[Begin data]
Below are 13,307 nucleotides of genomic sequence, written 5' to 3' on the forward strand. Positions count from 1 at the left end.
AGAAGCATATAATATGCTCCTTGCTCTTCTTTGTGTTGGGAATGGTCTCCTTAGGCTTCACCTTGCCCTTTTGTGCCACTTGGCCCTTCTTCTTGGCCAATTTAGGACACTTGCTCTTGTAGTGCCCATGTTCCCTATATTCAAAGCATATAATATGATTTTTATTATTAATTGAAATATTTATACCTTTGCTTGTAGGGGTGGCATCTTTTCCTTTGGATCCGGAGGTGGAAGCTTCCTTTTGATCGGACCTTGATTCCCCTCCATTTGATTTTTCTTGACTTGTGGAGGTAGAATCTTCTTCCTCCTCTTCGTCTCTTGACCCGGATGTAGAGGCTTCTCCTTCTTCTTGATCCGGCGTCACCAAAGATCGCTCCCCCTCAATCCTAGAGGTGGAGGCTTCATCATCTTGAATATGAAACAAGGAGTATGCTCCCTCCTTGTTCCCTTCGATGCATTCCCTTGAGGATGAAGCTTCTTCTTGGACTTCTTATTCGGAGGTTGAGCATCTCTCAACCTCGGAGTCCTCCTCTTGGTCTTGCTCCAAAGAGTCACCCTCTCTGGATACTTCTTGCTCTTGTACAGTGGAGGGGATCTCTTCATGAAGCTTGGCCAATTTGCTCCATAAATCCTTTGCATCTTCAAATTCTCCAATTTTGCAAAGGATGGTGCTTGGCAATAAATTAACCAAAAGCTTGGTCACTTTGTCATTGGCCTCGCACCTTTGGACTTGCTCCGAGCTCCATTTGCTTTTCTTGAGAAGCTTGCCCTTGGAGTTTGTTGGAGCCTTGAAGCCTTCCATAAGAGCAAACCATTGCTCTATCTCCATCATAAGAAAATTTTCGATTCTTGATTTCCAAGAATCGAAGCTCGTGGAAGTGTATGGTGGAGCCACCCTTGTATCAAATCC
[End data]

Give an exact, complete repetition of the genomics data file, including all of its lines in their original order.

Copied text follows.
Below are 13,307 nucleotides of genomic sequence, written 5' to 3' on the forward strand. Positions count from 1 at the left end.
AGAAGCATATAATATGCTCCTTGCTCTTCTTTGTGTTGGGAATGGTCTCCTTAGGCTTCACCTTGCCCTTTTGTGCCACTTGGCCCTTCTTCTTGGCCAATTTAGGACACTTGCTCTTGTAGTGCCCATGTTCCCTATATTCAAAGCATATAATATGATTTTTATTATTAATTGAAATATTTATACCTTTGCTTGTAGGGGTGGCATCTTTTCCTTTGGATCCGGAGGTGGAAGCTTCCTTTTGATCGGACCTTGATTCCCCTCCATTTGATTTTTCTTGACTTGTGGAGGTAGAATCTTCTTCCTCCTCTTCGTCTCTTGACCCGGATGTAGAGGCTTCTCCTTCTTCTTGATCCGGCGTCACCAAAGATCGCTCCCCCTCAATCCTAGAGGTGGAGGCTTCATCATCTTGAATATGAAACAAGGAGTATGCTCCCTCCTTGTTCCCTTCGATGCATTCCCTTGAGGATGAAGCTTCTTCTTGGACTTCTTATTCGGAGGTTGAGCATCTCTCAACCTCGGAGTCCTCCTCTTGGTCTTGCTCCAAAGAGTCACCCTCTCTGGATACTTCTTGCTCTTGTACAGTGGAGGGGATCTCTTCATGAAGCTTGGCCAATTTGCTCCATAAATCCTTTGCATCTTCAAATTCTCCAATTTTGCAAAGGATGGTGCTTGGCAATAAATTAACCAAAAGCTTGGTCACTTTGTCATTGGCCTCGCACCTTTGGACTTGCTCCGAGCTCCATTTGCTTTTCTTGAGAAGCTTGCCCTTGGAGTTTGTTGGAGCCTTGAAGCCTTCCATAAGAGCAAACCATTGCTCTATCTCCATCATAAGAAAATTTTCGATTCTTGATTTCCAAGAATCGAAGCTCGTGGAAGTGTATGGTGGAGCCACCCTTGTATCAAATCC